Thanks for the links! I do believe you, and I think that there is a lot of mis-information out there which is really anti-breastfeeding. I also think a lot of paediatricians really are not informed about breastfeeding. We are going to try the solids in the next couple of days (hopefully tomorrow) and see what she does, then we will just go from there. But seriously, she gets excited every time we sit down to have dinner, and she is practically leaping out of her seat to grab food! It’s hilarious! I know that it’s more because she is curious, and I doubt it is hunger. But exploring solids is a great learning experience, so I am kind of getting excited about it now. It is mostly that I am afraid of how fast this transition could be, and I don#t really want to watch her grow up 😦

    • 5 inherchucks July 31, 2012 at 8:04 am

      Thanks for sharing Judith. I started solids with my daughter early on after a strong recommendation from my pediatrician, but Harper never showed interest until about 13 months. She still breastfeeds 50-75% of the time.

  2. 8 eliminationcommunication July 27, 2012 at 3:14 pm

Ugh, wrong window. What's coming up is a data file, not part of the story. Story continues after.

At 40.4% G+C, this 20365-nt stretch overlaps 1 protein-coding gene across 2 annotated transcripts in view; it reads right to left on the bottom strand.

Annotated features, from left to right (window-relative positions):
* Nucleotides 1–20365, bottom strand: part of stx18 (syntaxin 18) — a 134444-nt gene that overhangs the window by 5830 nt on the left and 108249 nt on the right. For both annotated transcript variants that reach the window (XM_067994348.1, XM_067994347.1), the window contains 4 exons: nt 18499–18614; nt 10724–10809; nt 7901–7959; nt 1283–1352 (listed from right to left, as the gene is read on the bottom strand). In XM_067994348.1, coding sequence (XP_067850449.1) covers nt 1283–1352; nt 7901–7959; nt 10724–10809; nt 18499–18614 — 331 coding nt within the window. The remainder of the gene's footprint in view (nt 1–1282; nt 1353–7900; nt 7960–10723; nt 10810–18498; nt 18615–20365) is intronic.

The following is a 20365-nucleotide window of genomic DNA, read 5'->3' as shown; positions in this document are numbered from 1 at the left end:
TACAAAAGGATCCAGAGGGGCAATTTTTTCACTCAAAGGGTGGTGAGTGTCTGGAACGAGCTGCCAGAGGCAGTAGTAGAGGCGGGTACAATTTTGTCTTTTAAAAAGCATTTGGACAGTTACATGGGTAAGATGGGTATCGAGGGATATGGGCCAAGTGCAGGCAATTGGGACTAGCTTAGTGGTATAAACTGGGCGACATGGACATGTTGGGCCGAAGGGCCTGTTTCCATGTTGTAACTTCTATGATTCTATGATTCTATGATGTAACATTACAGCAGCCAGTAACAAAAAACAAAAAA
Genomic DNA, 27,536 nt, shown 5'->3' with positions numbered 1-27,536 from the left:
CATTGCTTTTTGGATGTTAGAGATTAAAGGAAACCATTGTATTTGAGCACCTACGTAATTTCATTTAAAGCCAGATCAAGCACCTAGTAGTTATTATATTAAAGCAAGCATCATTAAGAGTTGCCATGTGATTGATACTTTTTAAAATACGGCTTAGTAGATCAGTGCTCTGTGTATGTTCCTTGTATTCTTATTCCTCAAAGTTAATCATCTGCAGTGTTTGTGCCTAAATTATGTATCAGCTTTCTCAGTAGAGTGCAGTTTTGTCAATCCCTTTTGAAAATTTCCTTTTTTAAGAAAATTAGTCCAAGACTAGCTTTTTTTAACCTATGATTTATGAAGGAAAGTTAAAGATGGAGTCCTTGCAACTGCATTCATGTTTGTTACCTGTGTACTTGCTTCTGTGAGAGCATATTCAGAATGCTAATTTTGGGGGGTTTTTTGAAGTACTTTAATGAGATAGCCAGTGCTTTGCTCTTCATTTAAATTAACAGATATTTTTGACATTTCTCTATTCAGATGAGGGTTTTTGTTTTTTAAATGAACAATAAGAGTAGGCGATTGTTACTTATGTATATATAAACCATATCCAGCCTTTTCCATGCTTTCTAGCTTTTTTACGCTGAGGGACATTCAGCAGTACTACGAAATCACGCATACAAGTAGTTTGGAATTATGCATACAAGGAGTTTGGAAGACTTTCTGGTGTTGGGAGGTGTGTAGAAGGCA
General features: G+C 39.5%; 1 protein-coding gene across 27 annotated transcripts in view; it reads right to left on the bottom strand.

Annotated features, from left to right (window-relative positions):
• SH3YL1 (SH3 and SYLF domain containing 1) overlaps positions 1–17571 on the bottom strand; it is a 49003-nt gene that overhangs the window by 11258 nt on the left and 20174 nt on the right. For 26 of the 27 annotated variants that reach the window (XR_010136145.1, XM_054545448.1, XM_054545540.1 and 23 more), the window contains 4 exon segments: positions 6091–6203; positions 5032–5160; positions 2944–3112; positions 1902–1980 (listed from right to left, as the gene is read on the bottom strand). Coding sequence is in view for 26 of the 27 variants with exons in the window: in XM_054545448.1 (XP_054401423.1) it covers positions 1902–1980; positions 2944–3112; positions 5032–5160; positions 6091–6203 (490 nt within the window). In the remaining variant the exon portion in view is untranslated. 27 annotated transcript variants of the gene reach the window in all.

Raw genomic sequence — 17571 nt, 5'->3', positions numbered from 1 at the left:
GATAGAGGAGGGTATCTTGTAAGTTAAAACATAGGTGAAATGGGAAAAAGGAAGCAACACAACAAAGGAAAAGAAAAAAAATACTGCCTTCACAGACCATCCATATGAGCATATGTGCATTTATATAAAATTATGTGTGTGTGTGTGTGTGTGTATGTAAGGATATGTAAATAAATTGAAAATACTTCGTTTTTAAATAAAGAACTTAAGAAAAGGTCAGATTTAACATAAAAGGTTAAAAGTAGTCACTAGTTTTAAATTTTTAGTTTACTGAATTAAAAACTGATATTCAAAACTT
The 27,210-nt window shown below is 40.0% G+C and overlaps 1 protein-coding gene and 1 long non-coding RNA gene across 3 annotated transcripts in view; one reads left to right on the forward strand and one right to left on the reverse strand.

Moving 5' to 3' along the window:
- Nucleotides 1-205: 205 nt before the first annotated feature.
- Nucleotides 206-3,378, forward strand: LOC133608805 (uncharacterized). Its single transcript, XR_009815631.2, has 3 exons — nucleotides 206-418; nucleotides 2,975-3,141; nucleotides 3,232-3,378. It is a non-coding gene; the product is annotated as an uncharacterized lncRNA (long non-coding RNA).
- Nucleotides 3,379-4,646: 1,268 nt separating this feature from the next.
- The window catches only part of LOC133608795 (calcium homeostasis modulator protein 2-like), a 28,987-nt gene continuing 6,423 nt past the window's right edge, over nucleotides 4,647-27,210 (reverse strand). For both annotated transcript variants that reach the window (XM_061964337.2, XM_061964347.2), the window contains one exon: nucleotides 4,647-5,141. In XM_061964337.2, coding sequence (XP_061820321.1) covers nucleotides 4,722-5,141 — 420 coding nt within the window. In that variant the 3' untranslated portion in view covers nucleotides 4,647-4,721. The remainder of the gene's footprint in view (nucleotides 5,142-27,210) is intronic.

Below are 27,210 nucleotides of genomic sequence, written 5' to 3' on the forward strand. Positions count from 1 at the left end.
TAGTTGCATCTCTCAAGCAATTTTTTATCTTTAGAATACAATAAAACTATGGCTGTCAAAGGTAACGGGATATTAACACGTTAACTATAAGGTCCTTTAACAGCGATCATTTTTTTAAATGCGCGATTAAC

I so hear you.

    But it helps not to don’t baby food! For now you can give her a spoon to amuse herself and then do babyled weaning (actually baby led solids) — direct to table food. You’ll love it 🙂 http://www.babyledweaning.com and especially read http://www.borstvoeding.com/voedselintroductie/blw/engels.html

    • 9 christiana83 July 27, 2012 at 6:59 pm

      Thanks! Actually I had planned on doing BLW; I’ve read some about it, but not enough to be honest. I followed your links and they are great! I know it will be fun, and it’s definately the way I want to go. But of course… if I could just stick to nursing it would be the easiest 😉 (not that I will actually do that of course)

  3. 12 shoes July 27, 2012 at 4:28 pm